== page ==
POLITICS

Christine Pelosi: Superdelegates Should Not Overturn Majority Dem. Vote

03/28/2008 02:45 am ET | Updated May 25, 2011

Christine Pelosi, daughter of the Speaker and (more notably at the moment) a superdelegate, warns of a massive disillusionment of voters should Democratic Party officials back a presidential nominee that didn't win the pledged delegate vote.

"Many of us are elected by the grassroots of the party," she said, "And I cannot imagine going home in November to those people and try to phone bank for someone who did not capture the [pledged delegate] vote... We were all galvanized by what happened to Al Gore in Florida."

Pelosi, who has been a DNC member since 1996 and recently authored the book "Campaign Boot Camp," acknowledged being petitioned heavily from campaign surrogates but declined to say whom she would support. She did, however, list different attributes upon which her superdelegate vote will be based: "Who is building a base of volunteers, who is bringing the party together - the best indicators of future performance."

In her interview with the Huffington Post, she spoke freely and at length about some of the challenges facing the 796 superdelegates as the presidential nomination seemingly falls into their laps. What, for instance, should the party do about the primary elections in Michigan and Florida, which did not, according to DNC rules, carry any delegates, but which the victorious Hillary Clinton campaign is hoping to have counted?

"Of course they should be involved. I can't imagine a scenario personally where they are not. The question is how?" said Pelosi. She then playfully suggested a novel idea: splitting the state's delegates 50/50 to Obama and Clinton. It would, she argued, allow for representation from each state while not changing the dynamics of the race in one candidate's favor. Of course, she added, "Ideally we sit back and let the process do its will and by the time you get to June it won't matter."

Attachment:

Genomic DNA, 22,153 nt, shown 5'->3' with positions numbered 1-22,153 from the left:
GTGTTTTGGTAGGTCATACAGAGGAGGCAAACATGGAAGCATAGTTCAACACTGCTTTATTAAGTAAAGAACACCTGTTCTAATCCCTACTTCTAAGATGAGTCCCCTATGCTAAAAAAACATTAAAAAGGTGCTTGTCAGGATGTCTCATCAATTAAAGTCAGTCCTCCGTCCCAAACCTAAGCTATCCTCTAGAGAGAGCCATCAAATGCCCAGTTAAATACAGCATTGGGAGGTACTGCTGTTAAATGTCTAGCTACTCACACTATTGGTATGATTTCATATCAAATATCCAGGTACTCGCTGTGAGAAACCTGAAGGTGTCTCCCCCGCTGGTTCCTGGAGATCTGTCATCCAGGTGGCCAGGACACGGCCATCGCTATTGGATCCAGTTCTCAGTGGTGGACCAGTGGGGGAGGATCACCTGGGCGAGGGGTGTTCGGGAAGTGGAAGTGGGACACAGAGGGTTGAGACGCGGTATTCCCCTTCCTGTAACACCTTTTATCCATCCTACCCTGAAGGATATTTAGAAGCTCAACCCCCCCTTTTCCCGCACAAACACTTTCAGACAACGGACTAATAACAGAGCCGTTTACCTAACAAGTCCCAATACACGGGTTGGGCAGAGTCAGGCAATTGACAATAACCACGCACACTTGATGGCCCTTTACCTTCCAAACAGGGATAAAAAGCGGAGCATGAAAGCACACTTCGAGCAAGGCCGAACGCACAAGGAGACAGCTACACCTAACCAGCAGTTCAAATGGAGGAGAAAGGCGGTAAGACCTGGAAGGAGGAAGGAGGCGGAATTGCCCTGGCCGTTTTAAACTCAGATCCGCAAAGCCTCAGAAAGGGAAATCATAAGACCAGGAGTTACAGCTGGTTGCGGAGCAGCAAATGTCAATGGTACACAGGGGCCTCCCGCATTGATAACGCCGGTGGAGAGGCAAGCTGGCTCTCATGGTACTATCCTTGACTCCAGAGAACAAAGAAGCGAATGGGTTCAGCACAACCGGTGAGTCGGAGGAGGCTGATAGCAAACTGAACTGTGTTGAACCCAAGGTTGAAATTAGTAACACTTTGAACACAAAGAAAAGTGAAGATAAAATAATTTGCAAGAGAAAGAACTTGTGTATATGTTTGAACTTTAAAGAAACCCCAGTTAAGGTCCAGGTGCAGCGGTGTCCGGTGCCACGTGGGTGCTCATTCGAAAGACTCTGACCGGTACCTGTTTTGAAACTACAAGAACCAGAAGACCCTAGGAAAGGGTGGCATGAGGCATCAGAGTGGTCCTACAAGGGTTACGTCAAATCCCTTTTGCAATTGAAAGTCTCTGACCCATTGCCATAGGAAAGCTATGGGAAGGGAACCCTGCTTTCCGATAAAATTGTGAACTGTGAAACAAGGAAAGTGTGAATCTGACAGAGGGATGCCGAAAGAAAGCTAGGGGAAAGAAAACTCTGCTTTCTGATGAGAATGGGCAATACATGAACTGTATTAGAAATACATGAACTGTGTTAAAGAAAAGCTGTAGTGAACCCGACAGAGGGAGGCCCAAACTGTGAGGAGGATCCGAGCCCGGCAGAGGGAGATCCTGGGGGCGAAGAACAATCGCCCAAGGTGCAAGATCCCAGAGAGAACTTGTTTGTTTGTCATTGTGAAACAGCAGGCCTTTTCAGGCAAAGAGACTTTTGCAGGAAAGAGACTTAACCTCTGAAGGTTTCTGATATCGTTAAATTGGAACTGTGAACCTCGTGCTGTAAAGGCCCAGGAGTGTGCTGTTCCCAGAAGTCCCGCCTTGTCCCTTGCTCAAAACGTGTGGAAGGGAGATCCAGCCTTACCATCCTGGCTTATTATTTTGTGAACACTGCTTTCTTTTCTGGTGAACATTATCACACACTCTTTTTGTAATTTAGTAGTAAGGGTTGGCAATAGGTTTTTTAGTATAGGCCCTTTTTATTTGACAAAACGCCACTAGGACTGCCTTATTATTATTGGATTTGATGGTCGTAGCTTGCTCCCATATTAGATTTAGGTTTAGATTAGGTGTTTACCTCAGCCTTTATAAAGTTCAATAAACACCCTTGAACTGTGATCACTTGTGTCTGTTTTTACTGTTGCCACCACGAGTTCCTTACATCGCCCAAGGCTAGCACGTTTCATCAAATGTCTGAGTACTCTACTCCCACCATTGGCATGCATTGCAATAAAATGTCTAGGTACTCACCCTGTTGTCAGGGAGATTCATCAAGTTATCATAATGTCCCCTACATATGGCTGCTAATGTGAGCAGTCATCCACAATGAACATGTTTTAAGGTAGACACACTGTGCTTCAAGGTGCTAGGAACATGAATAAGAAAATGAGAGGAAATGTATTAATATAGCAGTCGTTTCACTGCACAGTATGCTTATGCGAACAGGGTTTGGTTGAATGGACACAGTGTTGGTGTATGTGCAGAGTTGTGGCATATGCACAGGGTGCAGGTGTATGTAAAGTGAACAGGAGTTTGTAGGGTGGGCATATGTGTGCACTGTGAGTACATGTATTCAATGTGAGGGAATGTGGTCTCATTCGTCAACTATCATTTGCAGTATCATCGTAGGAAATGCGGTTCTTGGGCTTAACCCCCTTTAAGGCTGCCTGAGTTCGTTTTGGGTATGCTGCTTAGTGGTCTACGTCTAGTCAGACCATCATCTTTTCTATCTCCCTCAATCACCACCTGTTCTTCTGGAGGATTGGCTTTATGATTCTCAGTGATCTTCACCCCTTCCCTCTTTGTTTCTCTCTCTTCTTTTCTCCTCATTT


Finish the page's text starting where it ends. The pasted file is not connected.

In a separate interview Friday with Bloomberg TV, Christine's mother, Nancy Pelosi, went a step further, arguing that the Florida and Michigan primaries shouldn't decide the party's nomination. "I don't think that any states that operated outside the rules of the party can be dispositive of who the nominee is,'' Pelosi told Al Hunt. She also addressed the power wielded by the super-delegates, dismissing concerns that they vote against the will of the majority of Democratic voters.

"It's not just following the returns; it's also having a respect for what has been said by the people,'' she said. It would be "a problem for the party if the verdict would be something different than the public has decided."

Reflecting her mother's remarks, Christine Pelosi also sought to debunk the perception that super delegates were just cigar smoking -- "my mother won't allow that" -- backroom dealing, political bigwigs willing to trade their votes at the Democratic National Convention for patronage.

"We are paying attention," she said, "What we are supposed to do is enhance the process not step on it."

As evidence, the Speaker's daughter riffed on a variety of political and campaign topics. Pelosi showed little patience for the most recent line of attack by the Clinton campaign, which has accused Obama of ducking debates in Wisconsin.

"It is always sort of a stunt when you call for a debate," she said. "If they really wanted a debate you know, Howard [Wolfson] has David [Axelrod]'s phone number. They could arrange this if they really wanted to... This silly fight over a debate or a snub or this or that is really dumb."

But her most critical words were saved for the Republican side of the political aisle.

"John McCain is George Bush's third term," she said of the GOP frontrunner, "and I just don't believe the American people want to elect George Bush for a third term."

As for former Arkansas Gov. Mike Huckabee's decision to stay in the race against the most unlikely of odds: "Can't Fox give him a talk show or something?"

Mostly, however, Pelosi offered a cautiously optimistic outlook for the Democrats in 2008. There is a historic nature to the election, she posited, a chance to bring and secure a new generation of voters in the political process. And absent a major screw-up, Democrats could ride that wave to long-term victories.

"I think that if we can capture and hold the enthusiasm of the 20 million Americans who have come out to vote so far," Pelosi said, "and the millions more who will by the time our nomination process if over, if we can keep those people organized and energized we will win."

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